Professional Learning and Wittgenstein: A Learning Paradox Emerges

  • Sam Gardner


On the basis of a survey of the classical learning paradox (as first described by Plato and given its modern formulation by Fodor ), I argue that a kind of professional learning paradox holds, in particular for professionals and professional peer groups attempting to learn new content. Given Wittgenstein’s notions of training and “logical grammar” (following Shanker (1986) in this latter formulation) and the situation of professionals who are essentially on their own in learning new things, it is difficult to see how professionals could bootstrap their own understanding. I suggest that the set of practices or language games constitutive of inquiry may serve to help to some degree in this matter. However, this is not a (dis)solution to the learning paradox—especially given that the professional learning paradox is not a philosophical problem. Finally I point out that this proposal connects to political issues concerning the relationship between institutions and professionals, with regard to the kind of environment entailed by the needs of professional learning .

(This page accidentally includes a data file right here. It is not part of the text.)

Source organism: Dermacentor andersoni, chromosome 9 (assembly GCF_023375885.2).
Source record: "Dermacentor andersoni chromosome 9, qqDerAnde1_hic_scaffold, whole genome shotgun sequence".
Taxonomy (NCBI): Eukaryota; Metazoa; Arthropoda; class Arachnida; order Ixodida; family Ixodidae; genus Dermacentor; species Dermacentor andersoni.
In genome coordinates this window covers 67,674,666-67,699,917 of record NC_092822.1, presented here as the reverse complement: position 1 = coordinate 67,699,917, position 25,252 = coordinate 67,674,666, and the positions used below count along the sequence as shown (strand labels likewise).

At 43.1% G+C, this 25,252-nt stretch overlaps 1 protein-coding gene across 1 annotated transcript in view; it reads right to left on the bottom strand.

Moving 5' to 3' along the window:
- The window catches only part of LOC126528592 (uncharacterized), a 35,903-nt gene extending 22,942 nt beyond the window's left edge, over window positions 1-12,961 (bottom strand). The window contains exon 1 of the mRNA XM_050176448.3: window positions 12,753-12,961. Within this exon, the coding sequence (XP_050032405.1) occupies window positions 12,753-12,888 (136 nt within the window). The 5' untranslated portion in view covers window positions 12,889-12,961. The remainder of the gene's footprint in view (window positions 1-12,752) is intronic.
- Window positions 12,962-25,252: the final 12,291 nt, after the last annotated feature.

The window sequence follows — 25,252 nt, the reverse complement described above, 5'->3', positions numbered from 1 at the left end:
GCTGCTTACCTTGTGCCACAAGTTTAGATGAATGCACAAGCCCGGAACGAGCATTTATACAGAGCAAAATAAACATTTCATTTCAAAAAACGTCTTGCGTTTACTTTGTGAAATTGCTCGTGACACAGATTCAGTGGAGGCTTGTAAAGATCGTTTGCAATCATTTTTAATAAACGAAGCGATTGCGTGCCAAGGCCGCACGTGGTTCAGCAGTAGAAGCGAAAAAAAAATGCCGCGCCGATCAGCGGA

Professional learning Wittgenstein Schön Inquiry 


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© Springer Nature Singapore Pte Ltd. 2017

Authors and Affiliations

  1. 1.Faculty of EducationYork UniversityTorontoCanada

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